Officials at the U.S. Coast Guard are now using USC-designed anti-terrorism software to maximize security patrols at the nation's busiest seaports, the university announced Wednesday.
Earlier this month, the ports of Long Beach and Los Angeles implemented ARMOR-PROTECT, a program that uses a series of mathematical equations to randomize security patrols while giving maximum protection to high-level targets such as bridges, terminals and piers.
University of Southern California computer scientist Milind Tambe, who created the program with federal funding by the National Center for Risk and Economic Analysis of Terrorist Events, based the program on a mathematical game theory that anticipates the various outcomes of an attack from adversaries and applies to a number of scenarios that the Coast Guard would encounter.
"We have many things to protect and there's just not enough security resources to be available all the time, and therefore we have to deploy our security resources taking into account different targets that have many different levels of importance," Tambe said.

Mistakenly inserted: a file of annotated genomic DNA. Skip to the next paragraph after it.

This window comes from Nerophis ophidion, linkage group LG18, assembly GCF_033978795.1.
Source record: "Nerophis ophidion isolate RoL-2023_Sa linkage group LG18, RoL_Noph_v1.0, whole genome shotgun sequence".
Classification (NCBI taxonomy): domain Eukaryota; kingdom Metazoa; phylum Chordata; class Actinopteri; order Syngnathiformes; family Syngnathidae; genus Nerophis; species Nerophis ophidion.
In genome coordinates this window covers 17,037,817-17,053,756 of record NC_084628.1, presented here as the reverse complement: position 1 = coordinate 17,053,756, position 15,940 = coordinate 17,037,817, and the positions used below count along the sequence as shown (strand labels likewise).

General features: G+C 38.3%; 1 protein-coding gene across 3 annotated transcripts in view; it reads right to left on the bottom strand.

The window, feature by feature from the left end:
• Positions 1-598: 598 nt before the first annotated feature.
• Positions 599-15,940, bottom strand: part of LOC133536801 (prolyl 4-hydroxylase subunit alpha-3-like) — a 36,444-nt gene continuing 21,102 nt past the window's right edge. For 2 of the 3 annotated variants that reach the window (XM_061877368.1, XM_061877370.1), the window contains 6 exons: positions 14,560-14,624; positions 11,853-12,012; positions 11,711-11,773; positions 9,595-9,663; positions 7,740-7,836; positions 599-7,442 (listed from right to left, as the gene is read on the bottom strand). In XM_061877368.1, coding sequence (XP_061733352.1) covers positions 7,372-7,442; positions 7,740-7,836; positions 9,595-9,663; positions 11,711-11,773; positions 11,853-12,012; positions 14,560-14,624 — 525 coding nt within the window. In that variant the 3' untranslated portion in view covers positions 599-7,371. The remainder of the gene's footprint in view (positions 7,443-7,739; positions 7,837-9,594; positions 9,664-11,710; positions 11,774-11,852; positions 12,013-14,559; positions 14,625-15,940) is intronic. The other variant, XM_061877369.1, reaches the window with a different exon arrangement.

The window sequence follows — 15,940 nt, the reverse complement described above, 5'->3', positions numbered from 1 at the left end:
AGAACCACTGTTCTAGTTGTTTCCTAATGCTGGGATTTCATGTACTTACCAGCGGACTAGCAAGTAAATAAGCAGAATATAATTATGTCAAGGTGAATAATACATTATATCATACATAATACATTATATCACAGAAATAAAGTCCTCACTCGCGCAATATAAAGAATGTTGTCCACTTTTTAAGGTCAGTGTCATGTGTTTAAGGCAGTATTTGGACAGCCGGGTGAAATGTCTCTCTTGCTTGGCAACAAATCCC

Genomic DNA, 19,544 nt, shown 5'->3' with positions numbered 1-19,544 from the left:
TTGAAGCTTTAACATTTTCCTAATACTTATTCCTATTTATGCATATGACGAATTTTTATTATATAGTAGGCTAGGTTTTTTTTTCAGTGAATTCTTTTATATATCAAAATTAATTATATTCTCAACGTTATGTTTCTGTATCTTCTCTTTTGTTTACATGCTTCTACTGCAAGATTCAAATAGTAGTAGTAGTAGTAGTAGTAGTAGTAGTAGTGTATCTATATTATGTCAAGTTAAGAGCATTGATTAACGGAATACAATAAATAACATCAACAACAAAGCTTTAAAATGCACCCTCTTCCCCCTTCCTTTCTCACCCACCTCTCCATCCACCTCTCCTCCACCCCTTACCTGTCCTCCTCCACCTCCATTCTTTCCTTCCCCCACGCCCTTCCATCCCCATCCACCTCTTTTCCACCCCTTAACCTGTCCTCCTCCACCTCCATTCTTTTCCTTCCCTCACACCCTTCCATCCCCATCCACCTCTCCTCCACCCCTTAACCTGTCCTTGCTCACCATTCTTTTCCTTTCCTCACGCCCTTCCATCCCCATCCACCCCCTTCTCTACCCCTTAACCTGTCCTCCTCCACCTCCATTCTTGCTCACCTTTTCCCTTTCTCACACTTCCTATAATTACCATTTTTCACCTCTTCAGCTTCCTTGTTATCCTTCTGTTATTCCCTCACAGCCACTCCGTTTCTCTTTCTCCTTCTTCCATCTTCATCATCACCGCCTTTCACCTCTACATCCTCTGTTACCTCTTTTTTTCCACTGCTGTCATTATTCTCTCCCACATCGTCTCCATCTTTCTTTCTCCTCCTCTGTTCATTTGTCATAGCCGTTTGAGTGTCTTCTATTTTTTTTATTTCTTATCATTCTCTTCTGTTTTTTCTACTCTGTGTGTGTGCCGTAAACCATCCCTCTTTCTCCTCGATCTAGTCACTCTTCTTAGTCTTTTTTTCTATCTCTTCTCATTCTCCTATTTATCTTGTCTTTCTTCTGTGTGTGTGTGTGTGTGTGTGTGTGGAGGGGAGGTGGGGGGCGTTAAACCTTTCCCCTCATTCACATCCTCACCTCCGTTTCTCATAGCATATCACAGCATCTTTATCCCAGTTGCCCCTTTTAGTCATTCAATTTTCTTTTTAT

The program, already implemented at the ports of Boston and New York, is being vetted by the Coast Guard with the hopes of implementing it at the rest of the nation's 361 ports, said Craig Baldwin, the Coast Guard's program manager for ARMOR-PROTECT. A similar program led by Tambe was used at the Los Angeles International Airport for scheduling vehicle checkpoints and canine patrols and, most recently, on the Los Angeles Metro system, which help catch people who don't pay fares.
The program's success at LAX prompted federal air marshals to use the ARMOR-IRIS software system to randomize schedules.
"Coast Guard men and women work throughout the ports performing maritime safety and security, law enforcement, emergency response, environmental protection and regulatory duties," Capt. Jim Jenkins, commander of Sector Los Angeles-Long Beach, said in a statement. "With these tremendous responsibilities, we welcome the ARMOR-PROTECT model, which is designed to better optimize the use of Coast Guard and partner resources, thereby, strengthening our overall security operations."
Port officials said the program will boost the already stringent security measures that are in place.
"The local agencies look to the U.S. Coast Guard as the federal maritime security coordinator for programs such as this to keep us well prepared," Chief Ronald Boyd of the Los Angeles Port Police said in a statement. "Our port complex is viewed as a maritime leader in addressing security concerns."